So I was thinking of brakes in a car the other day. When brakes are applied, the forward force is converted to heat in the brake disks. When brakes are cool (at the beginning) they have the ability to absorb a lot of heat and have more braking power. But as the brakes heat up, their ability to absorb more heat should decrease and in turn the braking force also decreases.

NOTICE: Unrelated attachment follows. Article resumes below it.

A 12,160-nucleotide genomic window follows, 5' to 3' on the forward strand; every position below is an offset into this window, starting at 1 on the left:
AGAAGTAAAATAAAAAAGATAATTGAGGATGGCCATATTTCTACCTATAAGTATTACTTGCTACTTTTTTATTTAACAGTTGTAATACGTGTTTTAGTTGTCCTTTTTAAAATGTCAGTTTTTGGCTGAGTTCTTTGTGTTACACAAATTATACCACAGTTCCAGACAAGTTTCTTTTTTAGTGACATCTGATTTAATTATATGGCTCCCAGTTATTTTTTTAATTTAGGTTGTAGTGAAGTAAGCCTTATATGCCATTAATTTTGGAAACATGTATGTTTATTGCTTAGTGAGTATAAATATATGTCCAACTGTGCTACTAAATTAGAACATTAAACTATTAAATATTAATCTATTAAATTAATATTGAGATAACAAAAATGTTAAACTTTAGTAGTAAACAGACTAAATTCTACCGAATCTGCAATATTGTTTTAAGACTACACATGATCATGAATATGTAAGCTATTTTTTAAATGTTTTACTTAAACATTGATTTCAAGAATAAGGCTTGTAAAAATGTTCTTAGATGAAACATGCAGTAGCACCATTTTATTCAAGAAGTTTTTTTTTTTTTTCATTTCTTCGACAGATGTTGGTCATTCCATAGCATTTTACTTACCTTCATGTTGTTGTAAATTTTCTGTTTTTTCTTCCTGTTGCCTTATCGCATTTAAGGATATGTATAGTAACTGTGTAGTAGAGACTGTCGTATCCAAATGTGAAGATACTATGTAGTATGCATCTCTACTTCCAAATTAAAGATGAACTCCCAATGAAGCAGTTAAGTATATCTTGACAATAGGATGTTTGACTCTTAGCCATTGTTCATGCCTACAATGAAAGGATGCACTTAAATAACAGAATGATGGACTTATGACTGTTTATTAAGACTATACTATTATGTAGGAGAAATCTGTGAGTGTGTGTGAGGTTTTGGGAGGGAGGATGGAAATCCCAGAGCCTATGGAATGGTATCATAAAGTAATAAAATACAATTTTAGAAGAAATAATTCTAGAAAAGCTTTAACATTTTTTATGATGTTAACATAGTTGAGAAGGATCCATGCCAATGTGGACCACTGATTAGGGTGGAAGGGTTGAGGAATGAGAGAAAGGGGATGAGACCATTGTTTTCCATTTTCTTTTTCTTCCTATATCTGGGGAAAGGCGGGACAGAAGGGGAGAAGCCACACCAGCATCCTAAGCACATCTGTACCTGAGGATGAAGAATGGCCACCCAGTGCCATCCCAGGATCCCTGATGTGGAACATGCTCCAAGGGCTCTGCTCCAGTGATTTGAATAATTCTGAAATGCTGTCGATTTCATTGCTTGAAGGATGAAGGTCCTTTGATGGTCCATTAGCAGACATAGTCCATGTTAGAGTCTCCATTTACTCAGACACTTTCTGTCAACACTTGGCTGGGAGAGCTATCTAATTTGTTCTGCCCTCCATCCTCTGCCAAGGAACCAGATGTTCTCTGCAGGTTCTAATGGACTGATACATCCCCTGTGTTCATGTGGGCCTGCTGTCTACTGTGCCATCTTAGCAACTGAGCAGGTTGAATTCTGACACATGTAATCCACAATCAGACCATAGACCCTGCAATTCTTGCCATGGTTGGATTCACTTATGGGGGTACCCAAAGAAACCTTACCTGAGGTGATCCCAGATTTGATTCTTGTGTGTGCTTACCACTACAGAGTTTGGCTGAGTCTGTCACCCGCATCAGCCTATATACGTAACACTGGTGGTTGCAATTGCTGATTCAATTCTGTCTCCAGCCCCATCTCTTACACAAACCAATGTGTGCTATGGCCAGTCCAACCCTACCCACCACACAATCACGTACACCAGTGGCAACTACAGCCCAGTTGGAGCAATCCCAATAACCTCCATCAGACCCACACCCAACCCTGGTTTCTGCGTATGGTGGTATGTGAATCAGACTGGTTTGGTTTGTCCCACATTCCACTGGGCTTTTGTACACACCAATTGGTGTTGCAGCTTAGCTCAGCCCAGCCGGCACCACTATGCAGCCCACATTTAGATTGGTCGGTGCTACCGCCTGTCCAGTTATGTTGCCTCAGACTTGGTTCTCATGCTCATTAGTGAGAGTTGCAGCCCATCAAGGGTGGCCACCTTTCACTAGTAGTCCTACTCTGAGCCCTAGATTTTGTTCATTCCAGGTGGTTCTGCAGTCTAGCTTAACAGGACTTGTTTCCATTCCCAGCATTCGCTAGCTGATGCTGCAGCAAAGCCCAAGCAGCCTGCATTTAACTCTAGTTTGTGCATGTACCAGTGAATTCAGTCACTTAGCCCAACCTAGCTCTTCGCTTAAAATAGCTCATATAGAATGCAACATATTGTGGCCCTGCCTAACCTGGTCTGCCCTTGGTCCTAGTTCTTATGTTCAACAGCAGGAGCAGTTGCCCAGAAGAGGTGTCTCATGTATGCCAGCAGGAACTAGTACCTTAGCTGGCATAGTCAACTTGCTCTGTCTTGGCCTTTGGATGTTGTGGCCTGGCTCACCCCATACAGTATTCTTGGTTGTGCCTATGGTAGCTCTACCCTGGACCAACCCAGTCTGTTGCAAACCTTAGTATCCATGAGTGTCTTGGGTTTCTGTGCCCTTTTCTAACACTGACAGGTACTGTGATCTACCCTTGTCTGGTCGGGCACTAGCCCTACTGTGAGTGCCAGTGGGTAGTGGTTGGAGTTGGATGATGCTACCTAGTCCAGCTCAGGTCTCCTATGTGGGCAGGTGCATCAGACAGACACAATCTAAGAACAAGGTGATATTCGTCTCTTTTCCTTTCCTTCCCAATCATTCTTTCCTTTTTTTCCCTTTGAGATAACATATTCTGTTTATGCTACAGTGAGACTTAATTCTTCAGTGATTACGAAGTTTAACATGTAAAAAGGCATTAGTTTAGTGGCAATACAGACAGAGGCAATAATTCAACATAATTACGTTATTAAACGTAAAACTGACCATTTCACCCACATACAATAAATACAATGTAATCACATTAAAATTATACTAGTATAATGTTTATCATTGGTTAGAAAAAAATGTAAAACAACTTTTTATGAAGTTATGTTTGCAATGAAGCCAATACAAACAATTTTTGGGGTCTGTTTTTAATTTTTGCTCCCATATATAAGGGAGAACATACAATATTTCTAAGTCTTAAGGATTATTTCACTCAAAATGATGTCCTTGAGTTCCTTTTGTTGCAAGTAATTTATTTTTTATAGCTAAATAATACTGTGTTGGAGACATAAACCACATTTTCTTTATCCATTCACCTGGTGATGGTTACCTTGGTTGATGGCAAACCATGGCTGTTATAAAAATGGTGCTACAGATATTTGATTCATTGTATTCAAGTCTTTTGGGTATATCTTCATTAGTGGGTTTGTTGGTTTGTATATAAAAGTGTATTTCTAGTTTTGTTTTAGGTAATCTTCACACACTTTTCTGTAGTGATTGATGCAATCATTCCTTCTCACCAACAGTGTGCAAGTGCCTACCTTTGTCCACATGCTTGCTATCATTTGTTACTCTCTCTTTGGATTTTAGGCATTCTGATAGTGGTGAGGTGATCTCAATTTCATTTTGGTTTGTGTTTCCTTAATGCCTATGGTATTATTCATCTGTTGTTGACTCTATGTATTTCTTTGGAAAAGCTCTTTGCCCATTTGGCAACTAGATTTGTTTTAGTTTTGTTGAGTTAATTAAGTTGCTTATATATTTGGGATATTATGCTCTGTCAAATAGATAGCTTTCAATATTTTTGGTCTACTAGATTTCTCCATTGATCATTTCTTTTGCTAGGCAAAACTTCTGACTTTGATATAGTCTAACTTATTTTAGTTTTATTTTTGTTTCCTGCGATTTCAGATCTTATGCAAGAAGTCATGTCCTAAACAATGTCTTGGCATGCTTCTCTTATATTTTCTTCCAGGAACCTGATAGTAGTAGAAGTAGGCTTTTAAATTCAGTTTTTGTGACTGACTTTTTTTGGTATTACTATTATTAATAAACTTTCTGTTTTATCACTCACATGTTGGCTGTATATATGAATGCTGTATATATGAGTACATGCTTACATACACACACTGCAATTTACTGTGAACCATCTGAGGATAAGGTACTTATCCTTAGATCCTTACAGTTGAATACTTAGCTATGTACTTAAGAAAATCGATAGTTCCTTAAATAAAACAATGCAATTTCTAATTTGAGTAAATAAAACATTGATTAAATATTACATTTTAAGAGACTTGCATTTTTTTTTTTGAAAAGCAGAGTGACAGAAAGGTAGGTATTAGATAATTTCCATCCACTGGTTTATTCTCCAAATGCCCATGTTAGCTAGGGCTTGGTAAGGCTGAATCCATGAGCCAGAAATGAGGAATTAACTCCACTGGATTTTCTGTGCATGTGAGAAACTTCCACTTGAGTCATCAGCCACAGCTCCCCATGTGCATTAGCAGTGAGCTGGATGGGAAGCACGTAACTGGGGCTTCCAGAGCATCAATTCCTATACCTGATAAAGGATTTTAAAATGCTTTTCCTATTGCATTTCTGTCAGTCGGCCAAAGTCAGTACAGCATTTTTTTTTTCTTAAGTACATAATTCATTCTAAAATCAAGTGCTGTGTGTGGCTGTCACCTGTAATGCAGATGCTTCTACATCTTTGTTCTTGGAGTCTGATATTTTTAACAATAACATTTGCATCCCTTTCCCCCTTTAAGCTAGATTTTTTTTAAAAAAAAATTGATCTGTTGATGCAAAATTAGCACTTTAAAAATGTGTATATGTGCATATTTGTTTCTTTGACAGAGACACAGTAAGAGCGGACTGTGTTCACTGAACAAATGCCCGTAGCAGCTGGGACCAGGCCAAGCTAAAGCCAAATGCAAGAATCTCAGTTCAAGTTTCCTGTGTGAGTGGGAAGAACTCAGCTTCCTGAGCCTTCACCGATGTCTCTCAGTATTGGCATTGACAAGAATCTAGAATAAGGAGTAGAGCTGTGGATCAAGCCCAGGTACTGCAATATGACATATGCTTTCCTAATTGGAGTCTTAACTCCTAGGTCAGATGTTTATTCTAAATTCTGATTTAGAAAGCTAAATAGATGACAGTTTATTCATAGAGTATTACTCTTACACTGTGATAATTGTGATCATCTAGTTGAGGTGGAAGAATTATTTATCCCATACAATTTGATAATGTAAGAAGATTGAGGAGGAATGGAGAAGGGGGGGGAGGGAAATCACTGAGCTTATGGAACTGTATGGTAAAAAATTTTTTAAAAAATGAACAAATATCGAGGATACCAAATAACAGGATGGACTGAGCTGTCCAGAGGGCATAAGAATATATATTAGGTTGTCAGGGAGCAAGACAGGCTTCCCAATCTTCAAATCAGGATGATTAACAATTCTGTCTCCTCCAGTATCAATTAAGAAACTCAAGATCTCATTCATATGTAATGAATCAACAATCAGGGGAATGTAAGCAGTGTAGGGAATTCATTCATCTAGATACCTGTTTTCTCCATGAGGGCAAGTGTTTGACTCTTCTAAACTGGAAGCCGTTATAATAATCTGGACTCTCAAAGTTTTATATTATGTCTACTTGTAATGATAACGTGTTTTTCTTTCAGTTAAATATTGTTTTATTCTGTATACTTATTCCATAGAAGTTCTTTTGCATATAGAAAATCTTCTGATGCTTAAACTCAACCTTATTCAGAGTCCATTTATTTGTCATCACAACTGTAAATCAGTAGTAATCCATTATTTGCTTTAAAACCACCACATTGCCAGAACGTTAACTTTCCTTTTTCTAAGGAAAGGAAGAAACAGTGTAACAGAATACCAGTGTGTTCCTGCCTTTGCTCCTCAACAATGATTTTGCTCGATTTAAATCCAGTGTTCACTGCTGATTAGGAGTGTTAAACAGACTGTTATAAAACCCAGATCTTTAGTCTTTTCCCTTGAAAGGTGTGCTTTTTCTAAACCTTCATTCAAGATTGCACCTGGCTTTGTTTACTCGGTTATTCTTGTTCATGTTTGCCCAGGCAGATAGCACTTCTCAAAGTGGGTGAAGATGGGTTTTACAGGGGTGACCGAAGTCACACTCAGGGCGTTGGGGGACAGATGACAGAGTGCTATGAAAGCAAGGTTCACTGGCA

So, does this mean that the coefficient of friction decreases with temperature? If so, how does this work microscopically? Normally the coefficient of friction is a measure of how smooth or rough the two surfaces are, how would heat factor in?